In this black and white photo, a man in a white ballet costume lunges and holds the hand of a ballerina in a long tutu as she balances in pench\u00e9 crois\u00e9.

Patricia McBride and Helgi Tomasson in Coppélia

Suzanne Faulkner Stevems, Courtesy Lincoln Center

Tuesday, June 2 at 8 pm ET: NYCB in "Coppélia" (1978)

Here's another "Live from Lincoln Center" gem featuring NYCB. Patricia McBride, Helgi Tomasson and Shaun O'Brien star in this charming production of Coppélia by Balanchine and Alexandra Danilova (after Marius Petipa), with music by Léo Delibes.

Wednesday, June 3 at 8 pm EDT: NYCB in "Tribute to Balanchine" (1983)

This 1983 "Live from Lincoln Center" tribute to NYCB founder George Balanchine was filmed shortly after the choreographer's death. The program features three of his ballets: Vienna Waltzes, starring Kyra Nichols, Sean Lavery, Heather Watts, Helgi Tomasson, Elyse Borne, Bart Cook, Karin von Aroldingen, Peter Martins, Suzanne Farrell and Adam Lüders; Mozartiana, led by Farrell, Victor Castelli and Ib Anderson; and Who Cares?, featuring Lourdes Lopez, Patricia McBride, Heather Watts and Sean Lavery.

A group of dancers in a bright spotlight lunge down with their heads down and arms spread in second position.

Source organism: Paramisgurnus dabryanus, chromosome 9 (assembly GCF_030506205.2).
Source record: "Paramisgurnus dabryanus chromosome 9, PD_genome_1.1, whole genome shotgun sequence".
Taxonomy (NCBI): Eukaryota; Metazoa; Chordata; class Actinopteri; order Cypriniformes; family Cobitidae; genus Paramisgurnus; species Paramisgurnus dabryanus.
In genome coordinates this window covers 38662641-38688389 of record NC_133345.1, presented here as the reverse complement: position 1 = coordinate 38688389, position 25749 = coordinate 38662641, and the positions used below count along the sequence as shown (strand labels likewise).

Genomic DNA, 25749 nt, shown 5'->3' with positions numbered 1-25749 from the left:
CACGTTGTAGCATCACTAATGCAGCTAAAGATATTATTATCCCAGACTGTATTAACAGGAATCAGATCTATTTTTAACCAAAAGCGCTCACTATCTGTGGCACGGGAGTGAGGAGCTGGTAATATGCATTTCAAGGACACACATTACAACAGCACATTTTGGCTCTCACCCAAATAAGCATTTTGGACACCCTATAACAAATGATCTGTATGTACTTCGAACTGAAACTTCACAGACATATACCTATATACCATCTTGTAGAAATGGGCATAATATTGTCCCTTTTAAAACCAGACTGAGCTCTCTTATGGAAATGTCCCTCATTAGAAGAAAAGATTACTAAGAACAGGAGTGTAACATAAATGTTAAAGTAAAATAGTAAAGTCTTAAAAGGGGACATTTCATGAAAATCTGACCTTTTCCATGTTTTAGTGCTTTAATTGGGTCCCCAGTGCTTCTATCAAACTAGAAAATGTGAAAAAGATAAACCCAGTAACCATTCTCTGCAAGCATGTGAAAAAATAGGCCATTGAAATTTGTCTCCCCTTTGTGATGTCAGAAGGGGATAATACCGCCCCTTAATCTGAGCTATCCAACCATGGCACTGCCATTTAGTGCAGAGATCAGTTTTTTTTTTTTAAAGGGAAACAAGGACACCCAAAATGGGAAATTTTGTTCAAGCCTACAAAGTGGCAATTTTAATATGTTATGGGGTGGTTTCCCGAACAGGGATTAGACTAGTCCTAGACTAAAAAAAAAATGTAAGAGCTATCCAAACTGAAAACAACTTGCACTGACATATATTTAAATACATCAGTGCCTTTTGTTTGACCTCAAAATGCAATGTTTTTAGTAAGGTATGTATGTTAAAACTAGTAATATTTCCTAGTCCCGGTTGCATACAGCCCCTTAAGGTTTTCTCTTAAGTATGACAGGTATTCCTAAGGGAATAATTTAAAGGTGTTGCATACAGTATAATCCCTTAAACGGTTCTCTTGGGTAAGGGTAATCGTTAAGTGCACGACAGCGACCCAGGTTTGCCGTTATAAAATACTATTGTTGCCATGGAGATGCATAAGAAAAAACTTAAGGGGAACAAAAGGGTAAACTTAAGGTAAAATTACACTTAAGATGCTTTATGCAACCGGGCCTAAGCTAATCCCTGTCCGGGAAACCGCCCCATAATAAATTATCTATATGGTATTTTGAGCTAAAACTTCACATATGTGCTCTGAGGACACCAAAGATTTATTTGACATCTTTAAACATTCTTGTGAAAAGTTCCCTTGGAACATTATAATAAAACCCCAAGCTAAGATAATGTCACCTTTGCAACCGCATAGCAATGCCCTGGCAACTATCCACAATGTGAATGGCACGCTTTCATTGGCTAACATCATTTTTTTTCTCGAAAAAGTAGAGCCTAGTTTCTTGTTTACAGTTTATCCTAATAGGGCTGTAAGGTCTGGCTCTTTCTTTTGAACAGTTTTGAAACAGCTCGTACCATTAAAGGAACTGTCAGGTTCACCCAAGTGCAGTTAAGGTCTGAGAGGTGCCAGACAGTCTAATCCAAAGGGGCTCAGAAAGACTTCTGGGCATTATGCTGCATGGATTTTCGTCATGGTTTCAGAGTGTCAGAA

Alvin Ailey American Dance Theater in Ailey's Revelations

Gert Krautbauer, Courtesy Lincoln Center

Thursday, June 4 at 8 pm EDT: Alvin Ailey American Dance Theater: "Chroma, Grace, Takadame, Revelations"

What better way to cap Dance Week than with Alvin Ailey American Dance Theater? This 2015 performance, captured for Lincoln Center at the Movies, features the company in Wayne McGregor's Chroma, Ronald K. Brown's Grace and Robert Battle's Takadame. Alvin Ailey's classic masterpiece Revelations, set to African American spirituals, rounds out the program, leaving us with the joy, inspiration and hope we all need right now.

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Courtesy Harlequin

What Does It Take to Make a Safe Outdoor Stage for Dance?

Warmer weather is just around the corner, and with it comes a light at the end of a hibernation tunnel for many dance organizations: a chance to perform again. While social distancing and mask-wearing remain essential to gathering safely, the great outdoors has become an often-preferred performance venue.

But, of course, nature likes to throw its curveballs. What does it take to successfully pull off an alfresco show?

Marisa Grywalski and Alejandro Diaz in Dwight Rhodens "Ave Maria," part of PBT's Open Air Series last fall.

Kelly Perkovich, Courtesy Pittsburgh Ballet Theatre

Keeping dancers safe outside requires the same intentional flooring as you have in the studio—but it also needs to be hearty enough to withstand the weather. With so many factors to consider, two ballet companies consulted with Harlequin Floors to find the perfect floor for their unique circumstances.

Last fall, Pittsburgh Ballet Theatre invested in a mobile stage that allowed the dancers to perform live for socially distanced audiences. "But we didn't have an outdoor resilient floor, so we quickly realized that if we had any rain, we were going to be in big trouble—it would have rotted," says artistic director Susan Jaffe.